Is there a perfect body?
Updated: Aug 11, 2019
A thirteen-year-old girl stares at her image in the mirror in disgust. Why couldn’t she be skinnier? Why couldn’t she be perfect? Her lunch is thrown in the bin the next day. The quest for perfection has begun.
Across the country a 16-year-old boy stares at his image in the mirror in disgust. Why couldn’t he be musclier? Why couldn’t he be perfect? He proceeds to exercise at extensive levels, without any nutrition intake. The quest for perfection has begun.
Can we tell the difference anymore?
Today, in our extremely inter-connected world, we are bombarded with what perfection seemingly looks like. We are told what the appearance of the ideal man and woman should be. We are then given steps which are supposed to help us attain this appearance. “It is so easy,” social media influences claim. “Anyone can do it,” they say.
However, behind these shiny promises of perfection is a tarnished and ugly truth; these images young Australians are constantly bombarded with on all platforms in our day to day life are poison. We start to think that the new fad diet will make our bodies better. We start to believe that exercising without the proper nutrition to accompany it is the way to go!
“You will lose weight,” they promise. You will be desirable, wanted and loved is the message so many of us receive.
This is where it gets dangerous. This is where it can get fatal.
Australian children as young as eight have started experiencing body image issues. The research conducted by the Murdoch Children’s Research Institute showed that young children already know about dieting and some have even started to restrict their intake of food in some way.
These alarming findings show that it is no longer enough to talk about body images once or twice in our teenage years. It is necessary for a nation-wide strategy to be implemented at an early age to prevent not only body image issues but eating disorders as well.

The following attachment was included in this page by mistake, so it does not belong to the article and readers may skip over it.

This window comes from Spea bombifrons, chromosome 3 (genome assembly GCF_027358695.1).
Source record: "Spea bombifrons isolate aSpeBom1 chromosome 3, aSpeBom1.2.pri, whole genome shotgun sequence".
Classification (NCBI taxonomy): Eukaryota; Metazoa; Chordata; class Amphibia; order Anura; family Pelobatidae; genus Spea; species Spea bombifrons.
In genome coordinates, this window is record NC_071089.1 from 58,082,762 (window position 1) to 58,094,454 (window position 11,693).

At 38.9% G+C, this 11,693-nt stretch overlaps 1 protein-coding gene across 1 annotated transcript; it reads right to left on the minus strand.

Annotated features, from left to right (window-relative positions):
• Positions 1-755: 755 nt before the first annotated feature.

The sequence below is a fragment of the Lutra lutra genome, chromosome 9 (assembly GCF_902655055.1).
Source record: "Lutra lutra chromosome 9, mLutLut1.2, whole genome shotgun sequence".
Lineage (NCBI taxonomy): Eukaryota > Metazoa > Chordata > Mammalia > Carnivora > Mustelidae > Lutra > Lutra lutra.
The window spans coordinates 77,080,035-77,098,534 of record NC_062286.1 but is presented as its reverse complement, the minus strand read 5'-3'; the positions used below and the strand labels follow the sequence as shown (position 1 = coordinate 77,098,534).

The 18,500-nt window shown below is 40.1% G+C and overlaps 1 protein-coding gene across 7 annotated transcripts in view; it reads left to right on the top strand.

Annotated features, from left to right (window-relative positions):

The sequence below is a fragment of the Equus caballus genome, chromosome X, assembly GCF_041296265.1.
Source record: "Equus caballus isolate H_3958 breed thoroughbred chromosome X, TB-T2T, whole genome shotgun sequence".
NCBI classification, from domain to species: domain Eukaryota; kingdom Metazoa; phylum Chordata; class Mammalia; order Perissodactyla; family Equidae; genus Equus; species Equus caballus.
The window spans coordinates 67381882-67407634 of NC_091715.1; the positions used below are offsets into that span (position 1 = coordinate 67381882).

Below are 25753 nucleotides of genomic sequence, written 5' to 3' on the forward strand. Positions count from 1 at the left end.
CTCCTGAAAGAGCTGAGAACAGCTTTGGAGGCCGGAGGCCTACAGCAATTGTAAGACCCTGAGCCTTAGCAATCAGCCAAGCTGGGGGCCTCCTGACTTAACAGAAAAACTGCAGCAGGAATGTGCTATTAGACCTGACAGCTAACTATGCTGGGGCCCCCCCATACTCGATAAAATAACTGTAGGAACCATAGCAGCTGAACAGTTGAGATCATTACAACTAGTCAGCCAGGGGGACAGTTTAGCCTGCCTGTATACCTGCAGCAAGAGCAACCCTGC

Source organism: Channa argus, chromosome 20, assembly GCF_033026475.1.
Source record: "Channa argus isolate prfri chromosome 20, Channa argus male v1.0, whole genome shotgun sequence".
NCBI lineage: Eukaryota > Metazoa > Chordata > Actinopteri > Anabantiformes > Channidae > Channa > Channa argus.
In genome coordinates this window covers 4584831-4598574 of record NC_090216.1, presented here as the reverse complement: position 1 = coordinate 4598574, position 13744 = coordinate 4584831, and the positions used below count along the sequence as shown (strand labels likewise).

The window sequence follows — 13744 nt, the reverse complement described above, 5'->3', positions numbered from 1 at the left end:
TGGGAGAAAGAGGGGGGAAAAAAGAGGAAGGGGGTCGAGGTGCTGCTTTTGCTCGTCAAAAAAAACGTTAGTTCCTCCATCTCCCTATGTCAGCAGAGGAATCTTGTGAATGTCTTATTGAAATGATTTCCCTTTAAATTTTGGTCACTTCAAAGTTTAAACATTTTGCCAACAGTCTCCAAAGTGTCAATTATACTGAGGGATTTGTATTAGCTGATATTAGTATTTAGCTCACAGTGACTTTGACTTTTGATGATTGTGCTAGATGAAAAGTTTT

Teenagers around Australia have also expressed body image issues: The Australian Institute of Family Services conducted a survey and out of those surveyed half of the girls and one-fifth of boys admitted they were afraid of gaining weight. Another alarming statistic showed that one in four girls, and one in 10 boys consciously restricted their food intake.
Currently one million Australians suffer from an eating disorder. Only 25% are being medically treated. We need the government and mental health services to work together to implement a nation-wide educational program to raise awareness of eating disorders and the unrealistic expectations social media places on teenagers and children.
New laws need to be passed requiring magazines and modelling platforms on social media to declare whether photos have been photo-shopped or not. This alarming number needs to be reduced. Eating disorders ruin lives and we need to prevent more lives being put in danger.
As young people we must realise the images we see are not the complete reality. We must always remember we are enough: We are good looking. We are loved.
It is imperative we reinforce these messages to our family, our friends and even the people we see every day but don’t talk to.
Starvation is not the solution to perfection. To have a so-called perfect body one must pay a severe price. A price that ain’t gonna make you perfect after all.
*The views and opinions expressed in this article are those of the author(s) and do not necessarily reflect the official position of the Woke magazine.